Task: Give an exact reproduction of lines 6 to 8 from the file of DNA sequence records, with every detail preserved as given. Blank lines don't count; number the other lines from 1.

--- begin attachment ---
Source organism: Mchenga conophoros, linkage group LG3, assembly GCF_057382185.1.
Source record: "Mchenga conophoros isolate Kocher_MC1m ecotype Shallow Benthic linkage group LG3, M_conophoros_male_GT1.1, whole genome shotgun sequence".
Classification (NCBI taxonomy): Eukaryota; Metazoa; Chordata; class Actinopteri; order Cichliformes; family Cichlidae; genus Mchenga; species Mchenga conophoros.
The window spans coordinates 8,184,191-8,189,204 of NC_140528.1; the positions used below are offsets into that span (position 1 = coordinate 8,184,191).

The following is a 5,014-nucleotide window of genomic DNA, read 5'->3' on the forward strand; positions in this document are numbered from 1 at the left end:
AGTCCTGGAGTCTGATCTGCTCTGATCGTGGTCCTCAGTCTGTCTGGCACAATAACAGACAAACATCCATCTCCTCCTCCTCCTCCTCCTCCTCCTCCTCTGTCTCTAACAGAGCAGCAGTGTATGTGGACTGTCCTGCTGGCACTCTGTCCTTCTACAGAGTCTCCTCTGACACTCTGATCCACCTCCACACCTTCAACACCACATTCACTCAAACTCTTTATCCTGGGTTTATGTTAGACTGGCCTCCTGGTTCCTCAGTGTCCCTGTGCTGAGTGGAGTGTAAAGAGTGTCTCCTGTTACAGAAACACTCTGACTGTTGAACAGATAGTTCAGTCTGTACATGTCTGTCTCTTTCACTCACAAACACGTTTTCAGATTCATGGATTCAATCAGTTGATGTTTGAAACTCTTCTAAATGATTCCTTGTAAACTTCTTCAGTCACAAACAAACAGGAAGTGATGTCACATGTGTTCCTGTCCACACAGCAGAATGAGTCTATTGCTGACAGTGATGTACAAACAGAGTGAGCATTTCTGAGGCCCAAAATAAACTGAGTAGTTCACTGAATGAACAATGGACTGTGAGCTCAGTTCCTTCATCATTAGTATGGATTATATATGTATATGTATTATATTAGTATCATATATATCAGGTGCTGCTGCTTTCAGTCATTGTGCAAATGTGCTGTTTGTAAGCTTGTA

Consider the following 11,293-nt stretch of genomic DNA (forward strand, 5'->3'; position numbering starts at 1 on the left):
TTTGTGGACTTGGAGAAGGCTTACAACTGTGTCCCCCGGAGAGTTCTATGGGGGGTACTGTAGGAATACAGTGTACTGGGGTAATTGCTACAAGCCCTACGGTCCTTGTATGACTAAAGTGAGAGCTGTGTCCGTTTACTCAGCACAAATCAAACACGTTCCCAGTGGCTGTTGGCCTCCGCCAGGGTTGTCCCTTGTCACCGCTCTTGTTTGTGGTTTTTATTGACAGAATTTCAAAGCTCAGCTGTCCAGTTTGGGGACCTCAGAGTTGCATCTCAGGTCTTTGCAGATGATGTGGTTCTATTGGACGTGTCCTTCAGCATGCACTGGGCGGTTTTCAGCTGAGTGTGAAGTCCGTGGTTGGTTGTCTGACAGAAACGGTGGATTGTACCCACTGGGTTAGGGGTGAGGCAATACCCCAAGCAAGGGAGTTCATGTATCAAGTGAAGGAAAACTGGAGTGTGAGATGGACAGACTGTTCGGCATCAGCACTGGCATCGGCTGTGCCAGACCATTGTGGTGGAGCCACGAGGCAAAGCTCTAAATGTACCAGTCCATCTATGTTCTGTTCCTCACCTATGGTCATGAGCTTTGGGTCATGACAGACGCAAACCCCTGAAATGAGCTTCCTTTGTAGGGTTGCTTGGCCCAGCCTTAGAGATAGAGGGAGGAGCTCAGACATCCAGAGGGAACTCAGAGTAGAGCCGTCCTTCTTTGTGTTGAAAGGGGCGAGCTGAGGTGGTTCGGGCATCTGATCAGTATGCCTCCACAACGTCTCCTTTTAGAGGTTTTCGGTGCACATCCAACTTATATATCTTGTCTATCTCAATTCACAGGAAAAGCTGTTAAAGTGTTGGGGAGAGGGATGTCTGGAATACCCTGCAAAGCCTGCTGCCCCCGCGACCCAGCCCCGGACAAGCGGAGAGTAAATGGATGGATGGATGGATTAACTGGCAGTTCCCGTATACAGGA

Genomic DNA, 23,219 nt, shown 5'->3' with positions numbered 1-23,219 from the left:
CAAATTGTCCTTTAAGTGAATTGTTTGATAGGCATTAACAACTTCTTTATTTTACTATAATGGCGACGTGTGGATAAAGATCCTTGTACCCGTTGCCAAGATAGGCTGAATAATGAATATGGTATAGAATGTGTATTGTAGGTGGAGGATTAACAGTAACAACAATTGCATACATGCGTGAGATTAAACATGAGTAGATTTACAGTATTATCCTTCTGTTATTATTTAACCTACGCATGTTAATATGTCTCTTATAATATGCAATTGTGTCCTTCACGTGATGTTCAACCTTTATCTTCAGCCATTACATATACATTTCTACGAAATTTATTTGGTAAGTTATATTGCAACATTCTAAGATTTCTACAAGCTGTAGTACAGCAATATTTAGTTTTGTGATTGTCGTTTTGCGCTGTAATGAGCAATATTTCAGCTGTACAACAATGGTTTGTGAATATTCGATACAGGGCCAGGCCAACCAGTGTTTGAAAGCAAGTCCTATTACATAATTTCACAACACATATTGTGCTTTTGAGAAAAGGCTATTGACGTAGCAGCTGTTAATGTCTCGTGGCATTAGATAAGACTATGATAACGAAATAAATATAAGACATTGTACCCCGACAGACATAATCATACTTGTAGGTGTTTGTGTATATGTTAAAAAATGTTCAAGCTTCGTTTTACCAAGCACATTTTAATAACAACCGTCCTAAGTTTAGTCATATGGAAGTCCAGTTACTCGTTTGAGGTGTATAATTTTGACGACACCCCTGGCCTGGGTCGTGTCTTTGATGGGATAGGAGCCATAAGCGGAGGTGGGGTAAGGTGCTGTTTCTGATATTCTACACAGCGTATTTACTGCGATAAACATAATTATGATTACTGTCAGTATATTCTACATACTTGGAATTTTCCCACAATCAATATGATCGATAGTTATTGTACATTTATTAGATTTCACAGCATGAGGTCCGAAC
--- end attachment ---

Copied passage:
AGTCCTGGAGTCTGATCTGCTCTGATCGTGGTCCTCAGTCTGTCTGGCACAATAACAGACAAACATCCATCTCCTCCTCCTCCTCCTCCTCCTCCTCCTCTGTCTCTAACAGAGCAGCAGTGTATGTGGACTGTCCTGCTGGCACTCTGTCCTTCTACAGAGTCTCCTCTGACACTCTGATCCACCTCCACACCTTCAACACCACATTCACTCAAACTCTTTATCCTGGGTTTATGTTAGACTGGCCTCCTGGTTCCTCAGTGTCCCTGTGCTGAGTGGAGTGTAAAGAGTGTCTCCTGTTACAGAAACACTCTGACTGTTGAACAGATAGTTCAGTCTGTACATGTCTGTCTCTTTCACTCACAAACACGTTTTCAGATTCATGGATTCAATCAGTTGATGTTTGAAACTCTTCTAAATGATTCCTTGTAAACTTCTTCAGTCACAAACAAACAGGAAGTGATGTCACATGTGTTCCTGTCCACACAGCAGAATGAGTCTATTGCTGACAGTGATGTACAAACAGAGTGAGCATTTCTGAGGCCCAAAATAAACTGAGTAGTTCACTGAATGAACAATGGACTGTGAGCTCAGTTCCTTCATCATTAGTATGGATTATATATGTATATGTATTATATTAGTATCATATATATCAGGTGCTGCTGCTTTCAGTCATTGTGCAAATGTGCTGTTTGTAAGCTTGTA

Consider the following 11,293-nt stretch of genomic DNA (forward strand, 5'->3'; position numbering starts at 1 on the left):
TTTGTGGACTTGGAGAAGGCTTACAACTGTGTCCCCCGGAGAGTTCTATGGGGGGTACTGTAGGAATACAGTGTACTGGGGTAATTGCTACAAGCCCTACGGTCCTTGTATGACTAAAGTGAGAGCTGTGTCCGTTTACTCAGCACAAATCAAACACGTTCCCAGTGGCTGTTGGCCTCCGCCAGGGTTGTCCCTTGTCACCGCTCTTGTTTGTGGTTTTTATTGACAGAATTTCAAAGCTCAGCTGTCCAGTTTGGGGACCTCAGAGTTGCATCTCAGGTCTTTGCAGATGATGTGGTTCTATTGGACGTGTCCTTCAGCATGCACTGGGCGGTTTTCAGCTGAGTGTGAAGTCCGTGGTTGGTTGTCTGACAGAAACGGTGGATTGTACCCACTGGGTTAGGGGTGAGGCAATACCCCAAGCAAGGGAGTTCATGTATCAAGTGAAGGAAAACTGGAGTGTGAGATGGACAGACTGTTCGGCATCAGCACTGGCATCGGCTGTGCCAGACCATTGTGGTGGAGCCACGAGGCAAAGCTCTAAATGTACCAGTCCATCTATGTTCTGTTCCTCACCTATGGTCATGAGCTTTGGGTCATGACAGACGCAAACCCCTGAAATGAGCTTCCTTTGTAGGGTTGCTTGGCCCAGCCTTAGAGATAGAGGGAGGAGCTCAGACATCCAGAGGGAACTCAGAGTAGAGCCGTCCTTCTTTGTGTTGAAAGGGGCGAGCTGAGGTGGTTCGGGCATCTGATCAGTATGCCTCCACAACGTCTCCTTTTAGAGGTTTTCGGTGCACATCCAACTTATATATCTTGTCTATCTCAATTCACAGGAAAAGCTGTTAAAGTGTTGGGGAGAGGGATGTCTGGAATACCCTGCAAAGCCTGCTGCCCCCGCGACCCAGCCCCGGACAAGCGGAGAGTAAATGGATGGATGGATGGATTAACTGGCAGTTCCCGTATACAGGA